Marvin Booker's family upset at delay in lawsuit against city, deputies they say caused his death
|Spencer Booker in 2011.|
They also point out that Booker suffered from several medical conditions, including congestive heart failure, chronic obstructive pulmonary disease, depression, bipolar disorder and schizophrenia. His heart was twice the normal size and an autopsy showed he had cocaine in his system. Booker, the defendant's lawyers wrote, "possessed most, if not all, of the classic symptoms for somebody at risk of sudden cardiac death."
This past July, the defendants asked a federal court judge to dismiss the civil lawsuit altogether. Denver District Attorney Mitch Morrissey had already decided not to press criminal charges, finding that Booker's actions "necessitated the use of force."
In December, U.S. District Court Judge R. Brooke Jackson declined to do so. "If what they say is even remotely true and your officers did to this man what they claim they did," he asked the city's lawyers in court, "then how is it even conceivable that a reasonable officer wouldn't understand that that was unconstitutional and wrong?"
But the city and the other defendants are appealing Jackson's ruling -- and, Booker's family says, delaying justice. Though the trial scheduled to start today will now be postponed, or canceled if the defendants win their appeal, Spencer Booker and his wife Gail decided to travel to Denver this week anyway. They spent Monday marching in the Martin Luther King Jr. Day Marade, which began in City Park at the foot of the King statue. Wearing a long black overcoat to protect against the morning chill, Spencer Booker said his brother Marvin was a King scholar who memorized the civil rights leader's speeches and even recited one when the King memorial was erected in the park in 2002.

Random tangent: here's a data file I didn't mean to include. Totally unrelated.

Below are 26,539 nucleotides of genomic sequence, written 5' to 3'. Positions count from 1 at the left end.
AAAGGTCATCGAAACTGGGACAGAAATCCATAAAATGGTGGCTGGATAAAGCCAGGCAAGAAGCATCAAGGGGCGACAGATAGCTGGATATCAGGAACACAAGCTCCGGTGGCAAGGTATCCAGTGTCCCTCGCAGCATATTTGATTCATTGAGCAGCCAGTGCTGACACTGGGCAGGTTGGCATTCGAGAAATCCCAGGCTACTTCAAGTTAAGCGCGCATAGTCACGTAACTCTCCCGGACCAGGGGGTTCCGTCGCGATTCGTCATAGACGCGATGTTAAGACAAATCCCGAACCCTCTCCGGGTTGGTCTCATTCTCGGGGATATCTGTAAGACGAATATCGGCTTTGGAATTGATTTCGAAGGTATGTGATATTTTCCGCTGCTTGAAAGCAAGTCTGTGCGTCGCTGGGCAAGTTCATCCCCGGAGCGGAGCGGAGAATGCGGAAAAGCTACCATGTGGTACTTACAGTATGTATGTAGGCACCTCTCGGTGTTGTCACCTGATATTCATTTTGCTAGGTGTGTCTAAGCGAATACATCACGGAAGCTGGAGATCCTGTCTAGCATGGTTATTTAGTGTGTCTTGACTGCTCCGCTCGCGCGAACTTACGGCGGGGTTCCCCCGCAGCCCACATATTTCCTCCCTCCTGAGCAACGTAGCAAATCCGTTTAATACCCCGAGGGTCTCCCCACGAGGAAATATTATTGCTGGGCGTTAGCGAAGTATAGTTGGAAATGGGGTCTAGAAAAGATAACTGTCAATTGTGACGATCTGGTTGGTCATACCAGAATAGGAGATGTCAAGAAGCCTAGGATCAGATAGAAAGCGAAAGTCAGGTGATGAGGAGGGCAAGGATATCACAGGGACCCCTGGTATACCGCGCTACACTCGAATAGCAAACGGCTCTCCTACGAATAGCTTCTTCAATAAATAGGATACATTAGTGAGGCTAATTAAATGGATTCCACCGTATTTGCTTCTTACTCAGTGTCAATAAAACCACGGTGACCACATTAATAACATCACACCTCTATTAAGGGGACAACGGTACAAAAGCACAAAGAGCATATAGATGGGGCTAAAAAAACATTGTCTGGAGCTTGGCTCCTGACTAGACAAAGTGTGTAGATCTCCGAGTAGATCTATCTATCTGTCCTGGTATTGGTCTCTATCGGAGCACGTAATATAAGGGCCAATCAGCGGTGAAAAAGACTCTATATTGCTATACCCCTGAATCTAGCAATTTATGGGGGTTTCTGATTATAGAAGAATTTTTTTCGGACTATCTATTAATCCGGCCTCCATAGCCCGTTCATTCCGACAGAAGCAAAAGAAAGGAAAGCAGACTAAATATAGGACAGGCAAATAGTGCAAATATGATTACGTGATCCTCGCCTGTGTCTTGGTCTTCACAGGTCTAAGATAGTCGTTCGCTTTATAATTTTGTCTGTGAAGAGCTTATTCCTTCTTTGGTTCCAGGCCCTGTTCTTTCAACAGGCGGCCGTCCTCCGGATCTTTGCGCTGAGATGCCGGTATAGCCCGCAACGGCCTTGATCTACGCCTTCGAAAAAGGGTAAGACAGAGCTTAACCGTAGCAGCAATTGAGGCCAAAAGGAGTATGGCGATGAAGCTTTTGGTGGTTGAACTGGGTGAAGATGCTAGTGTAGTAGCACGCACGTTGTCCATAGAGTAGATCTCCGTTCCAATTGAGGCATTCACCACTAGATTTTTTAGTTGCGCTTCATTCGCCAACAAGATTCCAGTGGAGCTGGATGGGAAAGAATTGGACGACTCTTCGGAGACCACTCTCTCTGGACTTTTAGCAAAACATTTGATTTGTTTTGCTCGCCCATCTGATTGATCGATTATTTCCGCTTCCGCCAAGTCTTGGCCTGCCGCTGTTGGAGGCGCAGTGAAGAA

"The officers (involved in Booker's death) have declared that they have 'qualified immunity,'" Booker told a group of assembled journalists. "'Qualified immunity' means to me that if my brother had a gun and tried to shoot at them, they could take his life. If my brother had a bat and was trying to beat them, perhaps they would have had 'qualified immunity.'... But my brother only went to get his shoes."
Booker said the family wants the deputies to answer for what happened. "For me, justice would be for them to face the citizens of Colorado," he said, "and let them decide whether or not they were justified in what they did to my brother by murdering him."
The case is now in the hands of the United States Tenth Circuit Court of Appeals.
Continue to read the lawsuit and the defendants' motion to dismiss it.